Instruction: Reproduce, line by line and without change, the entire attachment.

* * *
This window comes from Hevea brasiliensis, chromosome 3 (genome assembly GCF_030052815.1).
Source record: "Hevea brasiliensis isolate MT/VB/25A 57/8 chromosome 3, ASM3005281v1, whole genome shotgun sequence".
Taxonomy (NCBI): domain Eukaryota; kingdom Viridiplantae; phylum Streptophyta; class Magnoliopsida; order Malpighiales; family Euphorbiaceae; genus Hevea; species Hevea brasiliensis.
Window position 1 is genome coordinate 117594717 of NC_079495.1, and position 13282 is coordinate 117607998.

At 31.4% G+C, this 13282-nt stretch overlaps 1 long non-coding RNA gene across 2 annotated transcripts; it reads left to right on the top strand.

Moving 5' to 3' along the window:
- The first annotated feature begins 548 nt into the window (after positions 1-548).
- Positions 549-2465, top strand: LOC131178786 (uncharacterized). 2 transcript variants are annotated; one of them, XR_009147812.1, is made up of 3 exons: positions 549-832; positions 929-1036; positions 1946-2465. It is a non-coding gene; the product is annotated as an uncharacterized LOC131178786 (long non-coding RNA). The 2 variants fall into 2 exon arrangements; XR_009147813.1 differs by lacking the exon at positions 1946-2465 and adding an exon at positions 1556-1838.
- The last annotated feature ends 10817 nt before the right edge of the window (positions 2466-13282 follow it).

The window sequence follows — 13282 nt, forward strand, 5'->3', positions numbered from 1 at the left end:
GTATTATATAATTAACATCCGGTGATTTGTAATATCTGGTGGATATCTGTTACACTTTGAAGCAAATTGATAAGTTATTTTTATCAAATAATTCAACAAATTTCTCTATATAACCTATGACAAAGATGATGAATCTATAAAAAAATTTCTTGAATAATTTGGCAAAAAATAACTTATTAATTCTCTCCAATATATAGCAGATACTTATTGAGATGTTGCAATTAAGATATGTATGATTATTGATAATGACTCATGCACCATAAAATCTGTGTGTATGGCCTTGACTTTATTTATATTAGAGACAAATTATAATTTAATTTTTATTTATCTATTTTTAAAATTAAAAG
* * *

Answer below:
This window comes from Hevea brasiliensis, chromosome 3 (genome assembly GCF_030052815.1).
Source record: "Hevea brasiliensis isolate MT/VB/25A 57/8 chromosome 3, ASM3005281v1, whole genome shotgun sequence".
Taxonomy (NCBI): domain Eukaryota; kingdom Viridiplantae; phylum Streptophyta; class Magnoliopsida; order Malpighiales; family Euphorbiaceae; genus Hevea; species Hevea brasiliensis.
Window position 1 is genome coordinate 117594717 of NC_079495.1, and position 13282 is coordinate 117607998.

At 31.4% G+C, this 13282-nt stretch overlaps 1 long non-coding RNA gene across 2 annotated transcripts; it reads left to right on the top strand.

Moving 5' to 3' along the window:
- The first annotated feature begins 548 nt into the window (after positions 1-548).
- Positions 549-2465, top strand: LOC131178786 (uncharacterized). 2 transcript variants are annotated; one of them, XR_009147812.1, is made up of 3 exons: positions 549-832; positions 929-1036; positions 1946-2465. It is a non-coding gene; the product is annotated as an uncharacterized LOC131178786 (long non-coding RNA). The 2 variants fall into 2 exon arrangements; XR_009147813.1 differs by lacking the exon at positions 1946-2465 and adding an exon at positions 1556-1838.
- The last annotated feature ends 10817 nt before the right edge of the window (positions 2466-13282 follow it).

The window sequence follows — 13282 nt, forward strand, 5'->3', positions numbered from 1 at the left end:
GTATTATATAATTAACATCCGGTGATTTGTAATATCTGGTGGATATCTGTTACACTTTGAAGCAAATTGATAAGTTATTTTTATCAAATAATTCAACAAATTTCTCTATATAACCTATGACAAAGATGATGAATCTATAAAAAAATTTCTTGAATAATTTGGCAAAAAATAACTTATTAATTCTCTCCAATATATAGCAGATACTTATTGAGATGTTGCAATTAAGATATGTATGATTATTGATAATGACTCATGCACCATAAAATCTGTGTGTATGGCCTTGACTTTATTTATATTAGAGACAAATTATAATTTAATTTTTATTTATCTATTTTTAAAATTAAAAG